Transformational Leadership Benefits in Education


In the 21st century, educational institutions exist in a rapidly changing environment, in which both problems and new opportunities arise in parallel. Educational institutions are striving towards globalization and becoming more democratic (Elrehail et al., 2018).

The economic importance of knowledge continues to grow along with the value of information in modern society. Education has become a significant factor that gives countries a comparative advantage and contributes to their development and liberalization of processes worldwide (Luyten & Bazo, 2019). It is vitally important for these establishments to use new possibilities and uncover their innovative potential to create new socio-economic, political, and cultural standards. The application of transformational leadership within the given scope and under such conditions of educational changes is appropriate, which will be discussed below.

Literature Review

There are numerous articles that research the topic of transformational leadership. For example, Senge interpreted transformational leadership as a continuous learning organization where people continue to explore their horizon and their capacity to accomplish their vision (Senge, 1990). An educational institution can function as an engine of socio-economic progress only if it can respond to changing priorities and cope with challenges. In this situation, such establishments are forced to change their practice methods since the most crucial need is the organization’s total transformation. This transformation is challenging if the idea is modeling a modern organization (Grigorenko, 2019; Vican, 2017; Gushwa & Harriman, 2019).

Today, it is not easy for education-providers to find a compromise between maintaining the status quo and innovative change. Socio-economic problems are growing against the background of the economy’s globalization, and the resolution of the issue requires a drastically different approach (Davies et al., 2013). Moreover, to continue with the pace of technological progress, educational facilities need to show flexibility and adaptability, which can be provided by the transformational approach.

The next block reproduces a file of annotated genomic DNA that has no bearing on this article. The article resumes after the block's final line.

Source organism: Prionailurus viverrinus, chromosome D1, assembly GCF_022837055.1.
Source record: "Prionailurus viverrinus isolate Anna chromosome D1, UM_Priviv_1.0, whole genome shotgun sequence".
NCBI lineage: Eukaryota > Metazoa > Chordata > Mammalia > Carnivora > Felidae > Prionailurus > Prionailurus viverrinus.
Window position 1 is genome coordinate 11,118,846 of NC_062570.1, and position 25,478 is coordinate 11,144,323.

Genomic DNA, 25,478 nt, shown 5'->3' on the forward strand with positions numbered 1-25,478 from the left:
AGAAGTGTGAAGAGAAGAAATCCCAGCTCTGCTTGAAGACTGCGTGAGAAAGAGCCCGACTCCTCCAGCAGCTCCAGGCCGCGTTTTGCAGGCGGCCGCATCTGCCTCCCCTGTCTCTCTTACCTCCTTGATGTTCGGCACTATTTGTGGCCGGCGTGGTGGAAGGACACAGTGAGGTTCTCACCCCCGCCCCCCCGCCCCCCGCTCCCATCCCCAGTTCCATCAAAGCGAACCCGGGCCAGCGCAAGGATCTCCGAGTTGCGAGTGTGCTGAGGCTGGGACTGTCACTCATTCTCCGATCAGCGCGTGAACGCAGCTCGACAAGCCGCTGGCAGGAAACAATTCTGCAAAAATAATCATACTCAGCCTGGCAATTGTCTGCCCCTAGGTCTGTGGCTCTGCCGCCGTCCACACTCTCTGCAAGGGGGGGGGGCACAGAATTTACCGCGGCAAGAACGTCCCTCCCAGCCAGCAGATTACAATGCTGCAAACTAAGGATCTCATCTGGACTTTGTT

The current state of universities, schools, and colleges places them on the frontier of connecting new generations with modern reality. These organizations can offer society an easily adaptable socio-economic product, suitable for the current state of affairs and satisfy its current needs (Berkovicj, 2016). Moreover, they may increase the nation’s intellectual resource’s value, becoming the most effective transformational force in society, contributing to its socio-economic prosperity (Berkovicj, 2016). However, these institutions require a similarly flexible and adaptable framework that will enhance their ability to establish such a connection between generations.

The role of educational institutions calls for the need for them to become transformational leaders since they can guide society’s development in response to social change (Berkovicj, 2016). Transformational leadership enables one of the highest capabilities for change and will enhance the ability of educational entities to predict and adapt to the needs of modern society (Bass & Riggio, 2006). They need to have experienced and viable leaders, who can carry out the work of transforming society – because no innovations happen by themselves, and any change requires a leader (Al-Husseini et al., 2019).

It is not surprising that research of the new leadership methods has become one of the fastest-growing areas in science. Studies on leadership in education can be examined through a multidisciplinary perspective, utilizing psychology, sociology, pedagogy, and management theory (Vican, 2017). The combination of these methods would allow building substantial empirical evidence of the effects of transformational leadership and further progress its implementation by highlighting the benefits of this method of management (Davies et al., 2013). Such an approach reveals the impact of management theories in the field of education that call for its reassessment.